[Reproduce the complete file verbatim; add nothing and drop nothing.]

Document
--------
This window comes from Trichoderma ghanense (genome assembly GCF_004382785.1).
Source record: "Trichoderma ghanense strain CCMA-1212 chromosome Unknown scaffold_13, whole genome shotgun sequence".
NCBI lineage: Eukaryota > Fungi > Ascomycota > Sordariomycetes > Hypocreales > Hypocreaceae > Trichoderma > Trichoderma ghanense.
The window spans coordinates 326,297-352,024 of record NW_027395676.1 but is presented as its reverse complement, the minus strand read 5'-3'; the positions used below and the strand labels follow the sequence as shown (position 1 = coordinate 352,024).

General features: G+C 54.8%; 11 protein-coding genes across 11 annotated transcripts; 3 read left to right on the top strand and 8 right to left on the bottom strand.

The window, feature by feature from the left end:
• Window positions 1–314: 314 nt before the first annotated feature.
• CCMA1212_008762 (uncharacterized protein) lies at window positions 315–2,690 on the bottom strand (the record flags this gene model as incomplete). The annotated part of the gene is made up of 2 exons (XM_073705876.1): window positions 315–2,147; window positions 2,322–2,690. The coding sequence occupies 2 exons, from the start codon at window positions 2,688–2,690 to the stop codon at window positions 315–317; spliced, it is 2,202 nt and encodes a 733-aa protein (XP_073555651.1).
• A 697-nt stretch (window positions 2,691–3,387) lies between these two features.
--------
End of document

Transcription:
This window comes from Trichoderma ghanense (genome assembly GCF_004382785.1).
Source record: "Trichoderma ghanense strain CCMA-1212 chromosome Unknown scaffold_13, whole genome shotgun sequence".
NCBI lineage: Eukaryota > Fungi > Ascomycota > Sordariomycetes > Hypocreales > Hypocreaceae > Trichoderma > Trichoderma ghanense.
The window spans coordinates 326,297-352,024 of record NW_027395676.1 but is presented as its reverse complement, the minus strand read 5'-3'; the positions used below and the strand labels follow the sequence as shown (position 1 = coordinate 352,024).

General features: G+C 54.8%; 11 protein-coding genes across 11 annotated transcripts; 3 read left to right on the top strand and 8 right to left on the bottom strand.

The window, feature by feature from the left end:
• Window positions 1–314: 314 nt before the first annotated feature.
• CCMA1212_008762 (uncharacterized protein) lies at window positions 315–2,690 on the bottom strand (the record flags this gene model as incomplete). The annotated part of the gene is made up of 2 exons (XM_073705876.1): window positions 315–2,147; window positions 2,322–2,690. The coding sequence occupies 2 exons, from the start codon at window positions 2,688–2,690 to the stop codon at window positions 315–317; spliced, it is 2,202 nt and encodes a 733-aa protein (XP_073555651.1).
• A 697-nt stretch (window positions 2,691–3,387) lies between these two features.